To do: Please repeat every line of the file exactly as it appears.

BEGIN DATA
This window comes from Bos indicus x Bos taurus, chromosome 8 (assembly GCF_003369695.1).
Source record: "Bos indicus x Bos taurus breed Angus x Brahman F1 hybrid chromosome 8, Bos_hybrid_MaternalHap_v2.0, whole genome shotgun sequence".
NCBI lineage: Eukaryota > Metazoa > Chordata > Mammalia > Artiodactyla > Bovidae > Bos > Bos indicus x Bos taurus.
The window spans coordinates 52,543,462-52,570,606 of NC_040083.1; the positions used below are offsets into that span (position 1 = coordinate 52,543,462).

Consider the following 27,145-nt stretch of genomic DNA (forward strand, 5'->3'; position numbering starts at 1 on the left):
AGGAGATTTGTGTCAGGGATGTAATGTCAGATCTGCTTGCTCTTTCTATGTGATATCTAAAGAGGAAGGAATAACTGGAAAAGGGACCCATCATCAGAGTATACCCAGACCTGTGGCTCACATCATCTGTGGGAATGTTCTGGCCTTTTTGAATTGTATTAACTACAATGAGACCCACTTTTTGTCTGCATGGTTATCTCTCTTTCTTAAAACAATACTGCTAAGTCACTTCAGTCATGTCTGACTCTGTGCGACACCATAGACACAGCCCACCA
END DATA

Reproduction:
This window comes from Bos indicus x Bos taurus, chromosome 8 (assembly GCF_003369695.1).
Source record: "Bos indicus x Bos taurus breed Angus x Brahman F1 hybrid chromosome 8, Bos_hybrid_MaternalHap_v2.0, whole genome shotgun sequence".
NCBI lineage: Eukaryota > Metazoa > Chordata > Mammalia > Artiodactyla > Bovidae > Bos > Bos indicus x Bos taurus.
The window spans coordinates 52,543,462-52,570,606 of NC_040083.1; the positions used below are offsets into that span (position 1 = coordinate 52,543,462).

Consider the following 27,145-nt stretch of genomic DNA (forward strand, 5'->3'; position numbering starts at 1 on the left):
AGGAGATTTGTGTCAGGGATGTAATGTCAGATCTGCTTGCTCTTTCTATGTGATATCTAAAGAGGAAGGAATAACTGGAAAAGGGACCCATCATCAGAGTATACCCAGACCTGTGGCTCACATCATCTGTGGGAATGTTCTGGCCTTTTTGAATTGTATTAACTACAATGAGACCCACTTTTTGTCTGCATGGTTATCTCTCTTTCTTAAAACAATACTGCTAAGTCACTTCAGTCATGTCTGACTCTGTGCGACACCATAGACACAGCCCACCA